Men’s volleyball team looking for win in first game since 2020


Sydney Ciardi

Men’s volleyball player receiving a serve at practice on Jan. 25, 2022

By Tyler Foy, Sports Editor

The men’s volleyball team is preparing to take on Nichols College on Thursday night for its season opener—which, incidentally, will be the team’s first match since the outbreak of the COVID-19 pandemic two years ago.

Preseason preparations began on Jan. 11, with the team gears up for its first game in 699 days. Head Coach Benjamin Read said the team is lacking in depth due to its small roster size, which made early sessions difficult. 

“The first week and a half we had four to six kids in each practice because people [couldn’t] return to play and [because of] COVID and everything else,” Read said. 

Read said the team’s limited depth challenged its ability to play practice scrimmages. Instead, it adapted to the circumstances and started focusing on developing individual players. 

“We’ve got a serve machine that can serve the ball somewhere 60 something miles per hour, which is about as fast as you’re going to see at the conference,” Read said. “We get creative [with] what we’re doing.”

The first practices were centered around building chemistry—a difficult task for a team split up by sickness and travel concerns. Nevertheless, senior setter Josh Elliot is confident in the team’s competitive mindset.

“[Practice has] just been trying different lineups and getting the team to gel,” Elliot said. “I’m not worried about the talent and the skill of everybody. They’re all really good. It’s just we haven’t really played together.”

“And a lot of them haven’t played in a college game yet,” he added.

The 2020 men’s volleyball season was shut down due to the pandemic; the team’s last game was a loss to Lasell University on Feb. 28, 2020, ending the season with a 5-7 record.

Players from the class of 2020 and 2021 effectively lost their seasons. The team had a short-lived group of practices last winter before being put on hold due to COVID-19 concerns.

Elliot, who saw his second season disappear and his collegiate career shortened, said he worried about losing it completely.

“Two of my closest friends in the past on the team were Lucas Raagas, who was a senior my sophomore year, and Sam Willinger, who was a senior last year,” he said. “I saw them lose their seasons. I completely understand how crushing it is. I was pretty worried about it, especially with Omicron and everything.”

Years of pandemic-related season postponements and cancellations mean many teams across the nations are young and inexperienced. With only three players returning from previous years, Emerson is no different.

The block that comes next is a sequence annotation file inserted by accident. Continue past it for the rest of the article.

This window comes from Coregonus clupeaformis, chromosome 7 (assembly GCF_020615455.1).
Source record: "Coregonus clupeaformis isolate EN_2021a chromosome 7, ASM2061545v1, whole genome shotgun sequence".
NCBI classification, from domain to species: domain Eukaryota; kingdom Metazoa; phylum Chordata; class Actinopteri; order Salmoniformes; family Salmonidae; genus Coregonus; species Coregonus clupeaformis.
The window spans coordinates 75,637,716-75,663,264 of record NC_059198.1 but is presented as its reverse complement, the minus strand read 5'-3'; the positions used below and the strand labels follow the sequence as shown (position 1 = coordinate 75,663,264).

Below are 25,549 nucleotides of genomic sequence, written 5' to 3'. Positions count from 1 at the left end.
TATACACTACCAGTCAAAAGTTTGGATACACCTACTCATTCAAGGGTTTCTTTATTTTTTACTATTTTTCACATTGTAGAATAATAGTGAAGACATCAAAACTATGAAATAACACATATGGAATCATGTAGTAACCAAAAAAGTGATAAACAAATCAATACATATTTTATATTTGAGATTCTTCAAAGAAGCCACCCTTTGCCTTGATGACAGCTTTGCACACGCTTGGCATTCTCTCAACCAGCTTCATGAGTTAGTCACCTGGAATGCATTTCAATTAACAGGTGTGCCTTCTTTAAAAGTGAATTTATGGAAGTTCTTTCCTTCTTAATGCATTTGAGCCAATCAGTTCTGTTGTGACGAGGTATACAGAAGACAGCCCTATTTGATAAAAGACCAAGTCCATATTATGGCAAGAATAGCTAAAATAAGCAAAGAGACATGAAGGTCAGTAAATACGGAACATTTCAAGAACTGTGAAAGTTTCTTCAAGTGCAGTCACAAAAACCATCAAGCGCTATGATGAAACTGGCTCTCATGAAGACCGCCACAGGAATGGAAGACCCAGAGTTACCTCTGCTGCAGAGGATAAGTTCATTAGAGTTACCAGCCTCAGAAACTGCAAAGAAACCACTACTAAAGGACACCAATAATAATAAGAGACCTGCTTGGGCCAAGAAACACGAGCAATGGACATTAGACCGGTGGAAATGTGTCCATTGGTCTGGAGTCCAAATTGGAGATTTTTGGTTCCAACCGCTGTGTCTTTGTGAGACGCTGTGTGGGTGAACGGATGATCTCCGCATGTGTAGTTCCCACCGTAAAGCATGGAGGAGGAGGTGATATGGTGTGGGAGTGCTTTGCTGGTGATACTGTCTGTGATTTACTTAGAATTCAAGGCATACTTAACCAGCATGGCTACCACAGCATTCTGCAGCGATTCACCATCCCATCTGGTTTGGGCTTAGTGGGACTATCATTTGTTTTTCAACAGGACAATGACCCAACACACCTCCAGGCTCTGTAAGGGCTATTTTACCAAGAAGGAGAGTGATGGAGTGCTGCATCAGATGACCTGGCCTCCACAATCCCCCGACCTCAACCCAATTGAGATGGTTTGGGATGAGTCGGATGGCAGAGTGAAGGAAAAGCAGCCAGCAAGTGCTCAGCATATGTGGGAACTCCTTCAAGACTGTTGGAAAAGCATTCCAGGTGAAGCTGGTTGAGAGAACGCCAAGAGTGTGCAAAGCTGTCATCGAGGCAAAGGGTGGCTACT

“It’s a new group of guys for the most part,” Read said. “It’s going to be really interesting because pretty much 90 percent of the guys on the court when we play on Thursday have never represented Emerson before in a game. It’ll be a little weird—but pretty cool too.” 

Elliot, who was named team captain, has been working to help new players adapt to the sport at the collegiate level.

“The biggest difference with volleyball from playing in high school and playing in college is the speed of the game,” Elliot said. “Everything speeds up. Everybody’s pretty big and athletic. You have to really get a lot smarter.”

Sophomore middle and opposite Neiko Pittman will make his Emerson debut alongside seven other Lions on Thursday night. He said he will rely on his previous volleyball experience while trying to create a positive presence on the court.

“I’m a little nervous because I haven’t played in two years,” Pittman said. “At the same time, I’ve been doing this forever. I know how to play volleyball. It’s the same strategies, same things you have to do on the court—it’s just a different team. It’s a different environment. I’m just going to do my best to keep the energy up for the team.”

The young talent on the team has also created a more dynamic squad, Read said.

“They’re working hard,” Read said. “We make it enjoyable, but they’re a competitive group and they really want to go ahead and show they belong near the top of the conference.”

The team hopes to start its season on the right foot with a win. The team, which plays in the Great Northwest Athletic League, made the playoff semi-finals once under Read, who hopes to make history in the league again this season. 

“We’re looking to go in and do the best we can,” Read said. “We’ve come out with a winning record for the first time in a long time and talked about expectations coming to the season, and we would like to host a playoff game. We’ve never done that before.”